Presentation on theme: "Chapter 7 Customer Order and Account Management Business Processes."— Presentation transcript:
Chapter 7 Customer Order and Account Management Business Processes
Presentation Outline I.Sales Order Processing II.Cash Received on Account III.Other Account Receivable Processing IV.Lock-Box Collection Systems V.Cash Sales
I. Sales Order Processing A.Order Entry B.Credit Approval C.Finished Goods D.Shipping E.Billing F.Accounts Receivable G.General Ledger
A. Order Entry 1.Customer order is input into the order database to create an order. 2.Master price list is consulted to determine management approved prices. 3.Order database is updated with pricing information. 4.Sales order is generated. Customer Order Enter Order Create Order Order Database Master Price List Sales Order
B. Credit Approval 1.New sales orders are retrieved for sales on account. 2.Credit department evaluates new customers using a credit check. Predetermined credit limits often provide general authorization for established customers. 3.Credit authorization must be separated from sales order department to minimize sales to high risk customers. 4.Sales order will not be approved until credit is approved. Order Database Retrieve New Orders Sales Order Approve Credit Processing Credit Files Approved Sales Order
C. Finished Goods 1.A picking list is prepared for approved sales orders in order to identify goods to be selected from finished goods. 2.The order is picked using the picking list. Inventory records and the order database are updated. 3.Picking list accompanies goods to shipping. 4.Shipping should acknowledge receipt of goods transferred. Order Database Prepare Picking List Picking List Pick Order Delivery Processing Inventory Database Picking List With Goods To Shipping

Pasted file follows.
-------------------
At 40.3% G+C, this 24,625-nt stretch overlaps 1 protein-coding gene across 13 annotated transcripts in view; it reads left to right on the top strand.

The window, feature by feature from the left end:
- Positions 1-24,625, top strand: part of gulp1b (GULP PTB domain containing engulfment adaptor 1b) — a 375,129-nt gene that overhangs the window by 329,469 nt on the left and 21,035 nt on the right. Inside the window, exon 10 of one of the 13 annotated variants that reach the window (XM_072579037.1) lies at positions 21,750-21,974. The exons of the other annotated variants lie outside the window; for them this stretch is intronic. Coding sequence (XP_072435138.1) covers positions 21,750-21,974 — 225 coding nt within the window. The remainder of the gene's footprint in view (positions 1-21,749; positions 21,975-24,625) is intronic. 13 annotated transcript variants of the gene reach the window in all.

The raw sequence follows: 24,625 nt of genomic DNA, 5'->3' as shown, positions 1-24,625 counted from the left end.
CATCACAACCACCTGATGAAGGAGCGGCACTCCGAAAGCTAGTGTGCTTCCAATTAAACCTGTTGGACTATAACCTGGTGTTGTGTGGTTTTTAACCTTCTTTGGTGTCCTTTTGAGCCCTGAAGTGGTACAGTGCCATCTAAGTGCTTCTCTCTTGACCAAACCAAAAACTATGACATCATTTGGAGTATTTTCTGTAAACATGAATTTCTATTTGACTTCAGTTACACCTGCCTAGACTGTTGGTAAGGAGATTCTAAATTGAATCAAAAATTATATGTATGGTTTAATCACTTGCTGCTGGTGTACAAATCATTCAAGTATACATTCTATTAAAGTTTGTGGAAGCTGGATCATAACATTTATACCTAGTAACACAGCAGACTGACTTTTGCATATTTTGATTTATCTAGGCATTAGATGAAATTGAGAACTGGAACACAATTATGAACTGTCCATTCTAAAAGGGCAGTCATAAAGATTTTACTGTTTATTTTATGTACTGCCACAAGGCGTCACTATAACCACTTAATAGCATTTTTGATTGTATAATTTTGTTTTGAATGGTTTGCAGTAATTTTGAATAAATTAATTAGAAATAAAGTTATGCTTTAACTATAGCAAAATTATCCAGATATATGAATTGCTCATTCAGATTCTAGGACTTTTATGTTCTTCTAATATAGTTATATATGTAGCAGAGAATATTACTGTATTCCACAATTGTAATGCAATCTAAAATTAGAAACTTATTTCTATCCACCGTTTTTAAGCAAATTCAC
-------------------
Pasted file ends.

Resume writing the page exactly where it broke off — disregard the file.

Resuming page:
D. Shipping 1.Shipping accepts the order for shipment after matching the order per the picking list from finished goods with the packing list input from order entry and approved by the credit dept. 2.The order database is updated. 3.A bill of lading is prepared to document the agreement with the shipper (See Figure 7.5 on page 250) 4.Copies of the packing list and bill of lading are usually included with the customer’s order when it is shipped. From Finished Goods Picking List With Goods Order Database Packing List Match Sales Order Delivery Processing Packing List With Goods Bill of Lading To Customer
E. Billing 1.Billing completes the order process by preparing invoices for orders on the billing list. 2.Invoice is recorded in the sales journal, and notice is sent to accounts receivable to update individual customer accounts. 3.Periodically, a journal voucher is prepared and forwarded to general ledger in order up update the control account for accounts receivable. Order Database Billing List Prepare Invoice Processing Invoice To Customer Periodically Prepare Journal Entry Journal Voucher To General Ledger
F. Accounts Receivable 1.A summary of invoiced orders in the order database is used to prepare an invoice posting list to update individual customer accounts for purchases. 2.A summary of the total of the postings to individual customer accounts (control total) is sent to general ledger. 3.Billing does not have access to the account receivable ledger. 4.Accounts receivable also sends periodic customer statements. Statements Order Database Prepare Posting List Invoice Posting List Review Post Invoice Posting Accounts Receivable Ledger Control Total To General Ledger To Customers
G. General Ledger 1.General ledger compares the total sales invoiced from billing to the total sales posted to individual customer accounts from accounts receivable. These amounts must match before the control accounting for accounts receivable in the general ledger is updated. 2.The total is posted as a debit to accounts receivable (control account in the general ledger) and a credit to sales. Control Total From Accounts Receivable Journal Voucher From Billing Compare Post General Ledger Processing General Ledger
II. Cash Received on Account A.Mailroom B.Cash Receipts C.Accounts Receivable D.General Ledger E.Internal Audit and the Bank Reconciliation Note: Flowcharts in this section may not contain some aspects of the figures that they represent from the text. Space considerations required an abbreviated version on the slides. Please see the text for the complete diagrams.